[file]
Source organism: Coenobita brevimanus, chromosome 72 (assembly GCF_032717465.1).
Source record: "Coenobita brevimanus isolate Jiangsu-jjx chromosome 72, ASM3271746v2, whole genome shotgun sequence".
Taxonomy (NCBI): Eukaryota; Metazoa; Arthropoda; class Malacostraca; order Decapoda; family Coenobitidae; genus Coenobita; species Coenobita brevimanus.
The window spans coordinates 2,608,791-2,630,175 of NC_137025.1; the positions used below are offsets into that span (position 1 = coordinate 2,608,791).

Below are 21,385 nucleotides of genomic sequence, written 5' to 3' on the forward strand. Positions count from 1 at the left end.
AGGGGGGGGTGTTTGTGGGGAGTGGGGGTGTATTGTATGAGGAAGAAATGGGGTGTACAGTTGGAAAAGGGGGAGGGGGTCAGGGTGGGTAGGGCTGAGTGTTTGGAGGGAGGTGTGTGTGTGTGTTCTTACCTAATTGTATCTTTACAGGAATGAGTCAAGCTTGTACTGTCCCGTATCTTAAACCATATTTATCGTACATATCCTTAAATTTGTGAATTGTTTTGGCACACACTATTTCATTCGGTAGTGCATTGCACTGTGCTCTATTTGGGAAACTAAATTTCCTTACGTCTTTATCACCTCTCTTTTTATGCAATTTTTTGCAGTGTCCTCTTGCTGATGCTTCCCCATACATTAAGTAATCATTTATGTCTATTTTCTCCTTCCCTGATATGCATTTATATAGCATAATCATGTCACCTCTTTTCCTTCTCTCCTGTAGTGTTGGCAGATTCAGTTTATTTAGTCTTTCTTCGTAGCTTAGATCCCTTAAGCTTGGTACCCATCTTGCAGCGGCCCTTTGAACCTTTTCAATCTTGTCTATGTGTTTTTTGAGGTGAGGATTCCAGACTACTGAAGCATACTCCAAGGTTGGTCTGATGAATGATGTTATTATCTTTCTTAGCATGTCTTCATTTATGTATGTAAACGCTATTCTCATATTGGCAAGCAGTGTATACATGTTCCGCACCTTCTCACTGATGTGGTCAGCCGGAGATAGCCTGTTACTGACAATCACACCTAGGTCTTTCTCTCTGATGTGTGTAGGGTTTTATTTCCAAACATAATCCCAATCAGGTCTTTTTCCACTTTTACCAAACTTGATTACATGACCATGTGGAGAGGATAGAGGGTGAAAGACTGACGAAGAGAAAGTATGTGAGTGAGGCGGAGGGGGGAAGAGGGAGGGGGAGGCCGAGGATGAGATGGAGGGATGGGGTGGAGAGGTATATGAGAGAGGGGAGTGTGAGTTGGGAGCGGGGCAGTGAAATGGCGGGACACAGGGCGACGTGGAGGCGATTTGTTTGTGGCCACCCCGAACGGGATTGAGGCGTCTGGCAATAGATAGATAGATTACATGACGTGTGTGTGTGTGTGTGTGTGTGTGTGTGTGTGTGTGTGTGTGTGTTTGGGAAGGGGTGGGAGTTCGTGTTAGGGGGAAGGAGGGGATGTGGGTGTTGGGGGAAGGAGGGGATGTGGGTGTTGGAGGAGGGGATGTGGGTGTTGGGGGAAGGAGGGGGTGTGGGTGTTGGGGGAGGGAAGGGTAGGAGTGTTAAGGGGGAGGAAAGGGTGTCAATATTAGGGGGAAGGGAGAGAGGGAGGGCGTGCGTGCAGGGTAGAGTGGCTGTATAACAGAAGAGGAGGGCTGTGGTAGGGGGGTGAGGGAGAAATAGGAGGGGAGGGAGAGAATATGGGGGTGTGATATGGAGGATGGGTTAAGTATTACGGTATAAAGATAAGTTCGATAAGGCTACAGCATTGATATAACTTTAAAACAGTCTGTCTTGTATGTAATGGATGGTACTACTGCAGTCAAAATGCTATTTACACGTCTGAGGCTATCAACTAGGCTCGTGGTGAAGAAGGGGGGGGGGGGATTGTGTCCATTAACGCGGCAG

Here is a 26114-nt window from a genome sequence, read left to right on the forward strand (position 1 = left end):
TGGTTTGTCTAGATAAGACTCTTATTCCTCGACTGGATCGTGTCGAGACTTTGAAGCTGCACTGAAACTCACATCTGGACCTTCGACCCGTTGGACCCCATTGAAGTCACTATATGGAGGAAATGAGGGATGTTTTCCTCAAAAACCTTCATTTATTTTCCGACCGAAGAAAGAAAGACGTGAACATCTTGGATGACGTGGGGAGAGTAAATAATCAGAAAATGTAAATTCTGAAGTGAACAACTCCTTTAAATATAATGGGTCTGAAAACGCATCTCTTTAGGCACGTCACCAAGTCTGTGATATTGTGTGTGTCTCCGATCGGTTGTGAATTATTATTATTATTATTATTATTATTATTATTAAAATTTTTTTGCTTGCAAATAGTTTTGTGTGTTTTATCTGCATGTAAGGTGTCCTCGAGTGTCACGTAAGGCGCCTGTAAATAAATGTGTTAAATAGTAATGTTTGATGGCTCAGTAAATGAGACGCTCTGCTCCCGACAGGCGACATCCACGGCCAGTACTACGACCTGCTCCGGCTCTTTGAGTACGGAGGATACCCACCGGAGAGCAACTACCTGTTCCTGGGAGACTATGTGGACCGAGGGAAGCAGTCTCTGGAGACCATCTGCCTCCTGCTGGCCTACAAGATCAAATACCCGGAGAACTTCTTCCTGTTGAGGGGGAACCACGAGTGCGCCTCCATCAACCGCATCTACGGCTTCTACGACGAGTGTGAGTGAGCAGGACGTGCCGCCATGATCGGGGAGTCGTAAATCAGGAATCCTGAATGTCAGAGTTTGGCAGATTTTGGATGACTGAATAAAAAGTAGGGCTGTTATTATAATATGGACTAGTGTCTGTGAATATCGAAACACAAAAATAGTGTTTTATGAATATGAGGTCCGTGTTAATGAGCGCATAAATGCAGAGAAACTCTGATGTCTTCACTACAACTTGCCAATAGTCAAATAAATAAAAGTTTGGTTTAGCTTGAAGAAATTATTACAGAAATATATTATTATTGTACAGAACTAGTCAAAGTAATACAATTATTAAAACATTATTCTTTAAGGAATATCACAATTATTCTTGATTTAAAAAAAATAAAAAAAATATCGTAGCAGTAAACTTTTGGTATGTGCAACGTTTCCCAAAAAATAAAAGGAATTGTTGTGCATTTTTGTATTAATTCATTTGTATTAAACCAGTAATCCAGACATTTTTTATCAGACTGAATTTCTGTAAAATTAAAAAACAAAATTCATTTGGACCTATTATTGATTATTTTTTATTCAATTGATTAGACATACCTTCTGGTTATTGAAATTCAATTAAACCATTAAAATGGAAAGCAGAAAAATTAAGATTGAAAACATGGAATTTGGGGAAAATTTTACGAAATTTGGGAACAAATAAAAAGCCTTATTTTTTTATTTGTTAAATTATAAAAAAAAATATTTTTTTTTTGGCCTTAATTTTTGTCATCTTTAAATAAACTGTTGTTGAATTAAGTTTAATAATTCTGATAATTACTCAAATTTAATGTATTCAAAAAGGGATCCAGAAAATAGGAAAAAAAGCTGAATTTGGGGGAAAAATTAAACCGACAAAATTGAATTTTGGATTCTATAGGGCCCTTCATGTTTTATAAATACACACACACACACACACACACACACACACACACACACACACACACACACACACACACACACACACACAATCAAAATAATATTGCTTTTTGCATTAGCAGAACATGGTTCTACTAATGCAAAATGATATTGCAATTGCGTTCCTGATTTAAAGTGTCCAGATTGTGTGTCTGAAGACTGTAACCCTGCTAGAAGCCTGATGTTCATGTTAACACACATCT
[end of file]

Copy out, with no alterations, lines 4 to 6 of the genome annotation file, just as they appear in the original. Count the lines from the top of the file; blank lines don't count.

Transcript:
The window spans coordinates 2,608,791-2,630,175 of NC_137025.1; the positions used below are offsets into that span (position 1 = coordinate 2,608,791).

Below are 21,385 nucleotides of genomic sequence, written 5' to 3' on the forward strand. Positions count from 1 at the left end.
AGGGGGGGGTGTTTGTGGGGAGTGGGGGTGTATTGTATGAGGAAGAAATGGGGTGTACAGTTGGAAAAGGGGGAGGGGGTCAGGGTGGGTAGGGCTGAGTGTTTGGAGGGAGGTGTGTGTGTGTGTTCTTACCTAATTGTATCTTTACAGGAATGAGTCAAGCTTGTACTGTCCCGTATCTTAAACCATATTTATCGTACATATCCTTAAATTTGTGAATTGTTTTGGCACACACTATTTCATTCGGTAGTGCATTGCACTGTGCTCTATTTGGGAAACTAAATTTCCTTACGTCTTTATCACCTCTCTTTTTATGCAATTTTTTGCAGTGTCCTCTTGCTGATGCTTCCCCATACATTAAGTAATCATTTATGTCTATTTTCTCCTTCCCTGATATGCATTTATATAGCATAATCATGTCACCTCTTTTCCTTCTCTCCTGTAGTGTTGGCAGATTCAGTTTATTTAGTCTTTCTTCGTAGCTTAGATCCCTTAAGCTTGGTACCCATCTTGCAGCGGCCCTTTGAACCTTTTCAATCTTGTCTATGTGTTTTTTGAGGTGAGGATTCCAGACTACTGAAGCATACTCCAAGGTTGGTCTGATGAATGATGTTATTATCTTTCTTAGCATGTCTTCATTTATGTATGTAAACGCTATTCTCATATTGGCAAGCAGTGTATACATGTTCCGCACCTTCTCACTGATGTGGTCAGCCGGAGATAGCCTGTTACTGACAATCACACCTAGGTCTTTCTCTCTGATGTGTGTAGGGTTTTATTTCCAAACATAATCCCAATCAGGTCTTTTTCCACTTTTACCAAACTTGATTACATGACCATGTGGAGAGGATAGAGGGTGAAAGACTGACGAAGAGAAAGTATGTGAGTGAGGCGGAGGGGGGAAGAGGGAGGGGGAGGCCGAGGATGAGATGGAGGGATGGGGTGGAGAGGTATATGAGAGAGGGGAGTGTGAGTTGGGAGCGGGGCAGTGAAATGGCGGGACACAGGGCGACGTGGAGGCGATTTGTTTGTGGCCACCCCGAACGGGATTGAGGCGTCTGGCAATAGATAGATAGATTACATGACGTGTGTGTGTGTGTGTGTGTGTGTGTGTGTGTGTGTGTGTGTGTGTTTGGGAAGGGGTGGGAGTTCGTGTTAGGGGGAAGGAGGGGATGTGGGTGTTGGGGGAAGGAGGGGATGTGGGTGTTGGAGGAGGGGATGTGGGTGTTGGGGGAAGGAGGGGGTGTGGGTGTTGGGGGAGGGAAGGGTAGGAGTGTTAAGGGGGAGGAAAGGGTGTCAATATTAGGGGGAAGGGAGAGAGGGAGGGCGTGCGTGCAGGGTAGAGTGGCTGTATAACAGAAGAGGAGGGCTGTGGTAGGGGGGTGAGGGAGAAATAGGAGGGGAGGGAGAGAATATGGGGGTGTGATATGGAGGATGGGTTAAGTATTACGGTATAAAGATAAGTTCGATAAGGCTACAGCATTGATATAACTTTAAAACAGTCTGTCTTGTATGTAATGGATGGTACTACTGCAGTCAAAATGCTATTTACACGTCTGAGGCTATCAACTAGGCTCGTGGTGAAGAAGGGGGGGGGGGGATTGTGTCCATTAACGCGGCAG